Attempts at regulating social media are likely to prove as effective as curing an itchy foot by cutting off your leg. You might solve one problem, but it will create so many more and you’ll look pretty silly while you’re doing it.
Government should instead, concentrate on building or rebuilding trust. And they can do that using social media.
Think about how you personally use social media. You use it to communicate with friends and family. Instead of pursuing an antagonistic social media strategy, they need to try and become those friends and family.
And social media doesn’t just expose our leaders’ wrongdoing. It gives them the platform to demonstrate both their virtues and their values. And to make closer connections with the people they serve.
Since social media is sometimes abused through the dissemination of fake news, how best can the spread of fake news be checkmated by governments, social media giants and even app developers?
Nigeria has a fake news problem like no other nation. Which other nation has been so ready to believe stories about a cloned president?
What is worse, as we have seen in recent protests, the systems deployed by the major social media platforms to combat fake news have on occasion ended up accidentally censoring the truth while allowing lies to spread.
The major social media platforms seem to be incompatible with meaningful and productive democratic engagement. That is why we need to consider using other platforms for that purpose.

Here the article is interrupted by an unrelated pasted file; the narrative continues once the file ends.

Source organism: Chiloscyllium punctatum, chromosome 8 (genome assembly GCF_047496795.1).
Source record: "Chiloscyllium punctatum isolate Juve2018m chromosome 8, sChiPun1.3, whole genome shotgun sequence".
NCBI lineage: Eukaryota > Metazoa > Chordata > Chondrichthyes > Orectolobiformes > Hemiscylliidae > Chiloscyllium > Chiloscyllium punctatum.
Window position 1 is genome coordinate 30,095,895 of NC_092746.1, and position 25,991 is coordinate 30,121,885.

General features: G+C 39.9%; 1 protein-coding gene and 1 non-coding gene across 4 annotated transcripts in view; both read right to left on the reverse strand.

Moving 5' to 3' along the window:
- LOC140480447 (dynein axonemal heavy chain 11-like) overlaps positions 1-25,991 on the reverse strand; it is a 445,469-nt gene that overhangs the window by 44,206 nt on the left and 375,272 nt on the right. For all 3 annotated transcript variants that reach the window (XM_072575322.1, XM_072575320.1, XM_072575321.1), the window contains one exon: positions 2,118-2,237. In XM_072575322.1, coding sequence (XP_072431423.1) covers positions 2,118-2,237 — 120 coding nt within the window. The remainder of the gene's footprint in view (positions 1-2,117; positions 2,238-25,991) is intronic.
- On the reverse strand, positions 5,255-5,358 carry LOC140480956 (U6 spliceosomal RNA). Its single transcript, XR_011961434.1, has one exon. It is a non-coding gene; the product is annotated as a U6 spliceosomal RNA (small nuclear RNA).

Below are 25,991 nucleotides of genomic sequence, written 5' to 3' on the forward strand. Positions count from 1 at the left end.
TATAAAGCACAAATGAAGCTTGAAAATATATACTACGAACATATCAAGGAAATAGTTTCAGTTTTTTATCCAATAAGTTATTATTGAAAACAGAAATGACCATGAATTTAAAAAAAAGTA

At the digital democracy campaign, I lead we think the most important question is that of where people get their information from. We believe it is people they trust, so we set up a free app called Rate Your Leader which allows voters to contact their local representatives directly, person to person, and start the dialogue that leads to trust as well as allowing them to hold on to their own networks that they think the information they have received is honest and truthful. We think this is key to better governance and better democratic engagement.
In terms of fake news, do you think Twitter, Facebook and others have done much in preventing or curtailing its prevalence?
If they had, we wouldn’t be having this conversation.
Protests like #EndSARS have proven that they are completely unsuited to communication and collaboration between government and governed. Everything you read on them, truth or lie, has to be viewed with the same skepticism, which discredits any information you see on them.
We need to accept that the major social media platforms were not designed to deal with situations like this, and they are not capable of dealing with them. This is why the digital democracy campaign I lead is interested in creating new platforms like Rate Your Leader which are specifically designed to.” Rate Your Leader is a Nigerian invention to the world, a soft landing for the elected representatives, and the government should embrace it to foil the spread of fake news.
It will invariably confer the status of influencers on all the politicians even if they are suffering from ‘influenza’
If government goes ahead to regulate social media, what are the likely implications for the country’s young demographic with a huge social media presence?
It is not so much the implications for Nigeria’s young people as the implications for our democracy. Our leaders already look out of touch, unresponsive, unaccountable, and disinterested in transparency. Attempts at shutting down debate will make this worse, no better.
We are a young country, where most of the population has grown up in the digital age. They work, socialise, bank, date and learn almost exclusively online. Our leaders must recognise that and adapt.